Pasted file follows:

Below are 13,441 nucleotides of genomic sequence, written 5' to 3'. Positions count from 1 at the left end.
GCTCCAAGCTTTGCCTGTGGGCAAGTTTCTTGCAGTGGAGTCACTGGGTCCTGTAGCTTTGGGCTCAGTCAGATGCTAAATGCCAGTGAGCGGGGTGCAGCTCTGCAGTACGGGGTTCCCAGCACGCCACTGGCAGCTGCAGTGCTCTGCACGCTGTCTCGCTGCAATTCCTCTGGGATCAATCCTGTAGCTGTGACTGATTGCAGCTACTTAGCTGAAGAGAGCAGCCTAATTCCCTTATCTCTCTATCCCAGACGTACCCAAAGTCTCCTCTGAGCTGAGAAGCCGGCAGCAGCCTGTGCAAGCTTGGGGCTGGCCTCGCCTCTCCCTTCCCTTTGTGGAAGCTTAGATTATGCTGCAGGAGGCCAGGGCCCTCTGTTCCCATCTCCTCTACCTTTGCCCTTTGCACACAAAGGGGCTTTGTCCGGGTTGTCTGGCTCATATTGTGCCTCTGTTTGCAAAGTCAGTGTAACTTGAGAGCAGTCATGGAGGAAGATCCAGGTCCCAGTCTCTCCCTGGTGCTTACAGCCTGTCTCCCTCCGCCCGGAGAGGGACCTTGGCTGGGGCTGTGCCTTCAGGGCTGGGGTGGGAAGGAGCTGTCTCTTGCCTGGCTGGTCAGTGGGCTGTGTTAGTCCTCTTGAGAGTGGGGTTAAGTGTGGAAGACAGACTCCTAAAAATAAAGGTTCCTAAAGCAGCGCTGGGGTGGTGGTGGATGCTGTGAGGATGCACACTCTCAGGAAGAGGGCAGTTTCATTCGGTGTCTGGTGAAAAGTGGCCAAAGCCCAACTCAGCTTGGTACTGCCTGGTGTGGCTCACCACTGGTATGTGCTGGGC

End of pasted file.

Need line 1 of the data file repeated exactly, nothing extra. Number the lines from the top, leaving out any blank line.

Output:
Below are 13,441 nucleotides of genomic sequence, written 5' to 3'. Positions count from 1 at the left end.